Virginia governor urges Falwell to rethink welcoming students back to Liberty University

LYNCHBURG, VA - DECEMBER 09: Liberty University President Jerry Falwell Jr. is seen during a convocation at the Vines Center on the campus of Liberty University on Wednesday December 09, 2015 in Lynchburg, VA. (Photo by Matt McClain/ The Washington P

In light of the coronavirus pandemic, Virginia's governor asked Liberty University President Jerry Falwell Jr. on Wednesday to reconsider his decision to welcome students back to the Lynchburg campus this week after their spring break.

Speaking at a news conference in Richmond, Gov. Ralph Northam criticized Liberty, which is among the nation's largest and most prominent evangelical colleges, as sending “mixed messages” about COVID-19, the illness that has crippled economies, forced restrictions on the movement of millions of people and swamped health care systems.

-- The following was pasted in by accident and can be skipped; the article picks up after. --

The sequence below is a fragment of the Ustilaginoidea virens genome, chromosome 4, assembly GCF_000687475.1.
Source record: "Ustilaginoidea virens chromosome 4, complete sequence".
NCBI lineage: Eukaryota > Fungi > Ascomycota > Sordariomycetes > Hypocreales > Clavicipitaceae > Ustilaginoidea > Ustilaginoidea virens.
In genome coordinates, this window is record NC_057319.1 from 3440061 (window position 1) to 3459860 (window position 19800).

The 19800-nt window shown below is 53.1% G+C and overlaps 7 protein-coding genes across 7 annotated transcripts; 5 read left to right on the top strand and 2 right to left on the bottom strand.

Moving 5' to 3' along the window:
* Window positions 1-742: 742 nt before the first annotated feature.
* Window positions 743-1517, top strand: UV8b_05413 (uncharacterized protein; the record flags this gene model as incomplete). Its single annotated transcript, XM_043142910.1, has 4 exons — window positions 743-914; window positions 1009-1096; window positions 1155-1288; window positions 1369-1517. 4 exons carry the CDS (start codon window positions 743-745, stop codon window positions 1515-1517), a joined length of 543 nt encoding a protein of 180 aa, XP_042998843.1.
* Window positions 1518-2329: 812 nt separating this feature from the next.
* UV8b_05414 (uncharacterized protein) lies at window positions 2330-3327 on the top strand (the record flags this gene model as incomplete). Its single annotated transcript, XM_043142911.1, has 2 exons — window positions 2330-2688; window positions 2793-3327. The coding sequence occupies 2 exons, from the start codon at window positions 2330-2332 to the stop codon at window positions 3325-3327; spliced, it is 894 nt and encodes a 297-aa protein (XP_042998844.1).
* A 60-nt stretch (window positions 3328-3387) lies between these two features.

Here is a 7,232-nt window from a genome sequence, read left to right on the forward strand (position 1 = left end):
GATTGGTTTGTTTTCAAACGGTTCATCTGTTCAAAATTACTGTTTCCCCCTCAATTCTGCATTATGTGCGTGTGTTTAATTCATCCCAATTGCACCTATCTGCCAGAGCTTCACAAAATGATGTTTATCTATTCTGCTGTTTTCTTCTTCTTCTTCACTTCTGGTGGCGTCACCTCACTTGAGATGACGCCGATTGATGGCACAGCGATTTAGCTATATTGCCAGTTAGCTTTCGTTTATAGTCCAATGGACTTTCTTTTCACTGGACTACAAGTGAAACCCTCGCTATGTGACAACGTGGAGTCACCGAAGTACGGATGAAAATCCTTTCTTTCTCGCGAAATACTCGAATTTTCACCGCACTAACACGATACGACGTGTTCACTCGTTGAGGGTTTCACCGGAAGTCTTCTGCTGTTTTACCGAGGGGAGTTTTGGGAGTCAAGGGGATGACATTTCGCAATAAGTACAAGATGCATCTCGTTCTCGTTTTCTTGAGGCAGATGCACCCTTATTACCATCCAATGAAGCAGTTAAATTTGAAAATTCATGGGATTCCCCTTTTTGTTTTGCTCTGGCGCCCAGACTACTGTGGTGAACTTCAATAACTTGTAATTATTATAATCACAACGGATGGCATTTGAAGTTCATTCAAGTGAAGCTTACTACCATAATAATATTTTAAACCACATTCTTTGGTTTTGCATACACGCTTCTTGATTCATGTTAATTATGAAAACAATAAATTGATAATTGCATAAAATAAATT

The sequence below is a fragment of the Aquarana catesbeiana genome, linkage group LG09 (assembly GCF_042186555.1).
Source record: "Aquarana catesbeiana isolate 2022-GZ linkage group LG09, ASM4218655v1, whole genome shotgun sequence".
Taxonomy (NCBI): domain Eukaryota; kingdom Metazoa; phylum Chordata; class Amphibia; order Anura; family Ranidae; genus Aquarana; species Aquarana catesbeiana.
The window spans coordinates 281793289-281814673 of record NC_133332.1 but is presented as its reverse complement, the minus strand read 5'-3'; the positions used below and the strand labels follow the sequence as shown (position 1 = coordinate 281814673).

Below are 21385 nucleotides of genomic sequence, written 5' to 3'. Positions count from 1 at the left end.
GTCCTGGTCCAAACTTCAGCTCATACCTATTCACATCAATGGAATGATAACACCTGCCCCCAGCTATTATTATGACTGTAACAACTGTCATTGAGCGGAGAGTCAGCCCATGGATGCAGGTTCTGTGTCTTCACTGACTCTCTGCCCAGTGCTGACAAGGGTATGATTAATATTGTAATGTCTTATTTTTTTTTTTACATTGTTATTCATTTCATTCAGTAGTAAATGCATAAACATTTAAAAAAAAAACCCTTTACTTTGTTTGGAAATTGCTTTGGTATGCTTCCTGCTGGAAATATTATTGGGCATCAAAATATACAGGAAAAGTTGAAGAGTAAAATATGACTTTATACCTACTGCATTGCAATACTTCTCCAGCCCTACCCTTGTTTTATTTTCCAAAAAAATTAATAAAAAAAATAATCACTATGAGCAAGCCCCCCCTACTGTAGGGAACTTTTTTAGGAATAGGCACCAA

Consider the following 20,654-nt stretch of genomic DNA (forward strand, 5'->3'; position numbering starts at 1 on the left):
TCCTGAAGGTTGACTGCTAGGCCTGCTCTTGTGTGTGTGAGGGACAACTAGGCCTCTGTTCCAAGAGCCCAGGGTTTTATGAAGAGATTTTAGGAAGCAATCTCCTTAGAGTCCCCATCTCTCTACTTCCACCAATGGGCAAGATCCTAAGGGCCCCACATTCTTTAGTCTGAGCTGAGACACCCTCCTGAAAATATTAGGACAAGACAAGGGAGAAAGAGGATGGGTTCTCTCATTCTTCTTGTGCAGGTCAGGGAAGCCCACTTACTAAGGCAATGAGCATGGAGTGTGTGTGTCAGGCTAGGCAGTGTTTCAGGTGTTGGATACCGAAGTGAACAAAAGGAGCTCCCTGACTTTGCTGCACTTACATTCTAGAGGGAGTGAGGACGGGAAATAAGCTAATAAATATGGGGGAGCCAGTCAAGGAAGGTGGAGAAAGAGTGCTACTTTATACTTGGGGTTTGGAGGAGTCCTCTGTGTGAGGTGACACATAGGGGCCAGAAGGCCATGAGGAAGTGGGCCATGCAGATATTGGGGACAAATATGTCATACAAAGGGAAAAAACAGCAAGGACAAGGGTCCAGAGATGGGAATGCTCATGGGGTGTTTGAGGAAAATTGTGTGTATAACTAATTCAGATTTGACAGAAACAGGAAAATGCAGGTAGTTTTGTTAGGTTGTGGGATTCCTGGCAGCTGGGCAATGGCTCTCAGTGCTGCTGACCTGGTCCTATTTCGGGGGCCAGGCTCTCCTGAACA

RELATED: Jerry Falwell Jr. welcomes 1,100 students back to Liberty University campus amid COVID-19 pandemic

As many colleges nationwide began announcing campus closures this month, Liberty initially planned to continue on-campus instruction. But last week, after Northam restricted gatherings of more than 100, Liberty said it would transition most classes online effective Monday.

However, residential students were told they were “welcome” to return to campus, according to an email sent to students. The move was at odds with many other institutions of higher education, including the University of Virginia in Charlottesville, which has said only students who have “no other options” can remain on campus.

“I would suggest that President Falwell look to the actions of the leaders of Virginia’s flagship universities for how to set a strong example in this health crisis and to please reconsider his message that invites and encourages students to return to campus," said Northam, who is a doctor.

Liberty spokesman Scott Lamb told The Associated Press on Tuesday that about 1,100 residential students were back on campus.

Lamb couldn't immediately be reached for comment Wednesday.

The university has said it is working hard to comply with all state restrictions while providing safe and reliable accommodations for students, including extra sanitizing measures and changes to on-campus dining.

For most people, the new coronavirus causes mild or moderate symptoms, such as fever and cough that clear up in two to three weeks. For some, especially older adults and people with existing health problems, it can cause more severe illness, including pneumonia and death.